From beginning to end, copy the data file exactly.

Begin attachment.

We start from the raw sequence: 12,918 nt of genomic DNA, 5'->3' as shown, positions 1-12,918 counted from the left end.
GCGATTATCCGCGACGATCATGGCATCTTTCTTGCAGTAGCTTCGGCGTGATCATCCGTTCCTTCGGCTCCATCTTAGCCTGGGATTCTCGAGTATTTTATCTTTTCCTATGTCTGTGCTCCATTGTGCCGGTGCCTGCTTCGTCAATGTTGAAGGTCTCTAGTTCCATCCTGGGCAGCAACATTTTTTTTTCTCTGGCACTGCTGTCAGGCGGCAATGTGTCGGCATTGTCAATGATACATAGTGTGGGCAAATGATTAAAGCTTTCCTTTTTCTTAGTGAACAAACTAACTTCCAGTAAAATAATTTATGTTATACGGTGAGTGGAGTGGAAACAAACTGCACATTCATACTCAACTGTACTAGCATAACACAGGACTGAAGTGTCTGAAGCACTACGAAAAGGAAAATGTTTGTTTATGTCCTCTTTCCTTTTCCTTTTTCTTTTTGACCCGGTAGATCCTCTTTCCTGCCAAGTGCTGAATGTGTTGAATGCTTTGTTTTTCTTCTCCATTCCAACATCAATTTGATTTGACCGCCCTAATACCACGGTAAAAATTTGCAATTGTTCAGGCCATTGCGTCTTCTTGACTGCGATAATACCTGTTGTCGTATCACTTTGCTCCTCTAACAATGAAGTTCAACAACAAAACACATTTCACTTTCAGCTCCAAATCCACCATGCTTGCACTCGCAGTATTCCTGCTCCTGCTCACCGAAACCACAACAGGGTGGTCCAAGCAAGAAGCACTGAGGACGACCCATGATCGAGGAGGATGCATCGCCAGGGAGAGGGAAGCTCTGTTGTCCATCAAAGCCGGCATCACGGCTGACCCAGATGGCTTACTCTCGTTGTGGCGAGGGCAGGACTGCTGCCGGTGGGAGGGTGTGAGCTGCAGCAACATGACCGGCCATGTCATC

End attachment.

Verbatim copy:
We start from the raw sequence: 12,918 nt of genomic DNA, 5'->3' as shown, positions 1-12,918 counted from the left end.
GCGATTATCCGCGACGATCATGGCATCTTTCTTGCAGTAGCTTCGGCGTGATCATCCGTTCCTTCGGCTCCATCTTAGCCTGGGATTCTCGAGTATTTTATCTTTTCCTATGTCTGTGCTCCATTGTGCCGGTGCCTGCTTCGTCAATGTTGAAGGTCTCTAGTTCCATCCTGGGCAGCAACATTTTTTTTTCTCTGGCACTGCTGTCAGGCGGCAATGTGTCGGCATTGTCAATGATACATAGTGTGGGCAAATGATTAAAGCTTTCCTTTTTCTTAGTGAACAAACTAACTTCCAGTAAAATAATTTATGTTATACGGTGAGTGGAGTGGAAACAAACTGCACATTCATACTCAACTGTACTAGCATAACACAGGACTGAAGTGTCTGAAGCACTACGAAAAGGAAAATGTTTGTTTATGTCCTCTTTCCTTTTCCTTTTTCTTTTTGACCCGGTAGATCCTCTTTCCTGCCAAGTGCTGAATGTGTTGAATGCTTTGTTTTTCTTCTCCATTCCAACATCAATTTGATTTGACCGCCCTAATACCACGGTAAAAATTTGCAATTGTTCAGGCCATTGCGTCTTCTTGACTGCGATAATACCTGTTGTCGTATCACTTTGCTCCTCTAACAATGAAGTTCAACAACAAAACACATTTCACTTTCAGCTCCAAATCCACCATGCTTGCACTCGCAGTATTCCTGCTCCTGCTCACCGAAACCACAACAGGGTGGTCCAAGCAAGAAGCACTGAGGACGACCCATGATCGAGGAGGATGCATCGCCAGGGAGAGGGAAGCTCTGTTGTCCATCAAAGCCGGCATCACGGCTGACCCAGATGGCTTACTCTCGTTGTGGCGAGGGCAGGACTGCTGCCGGTGGGAGGGTGTGAGCTGCAGCAACATGACCGGCCATGTCATC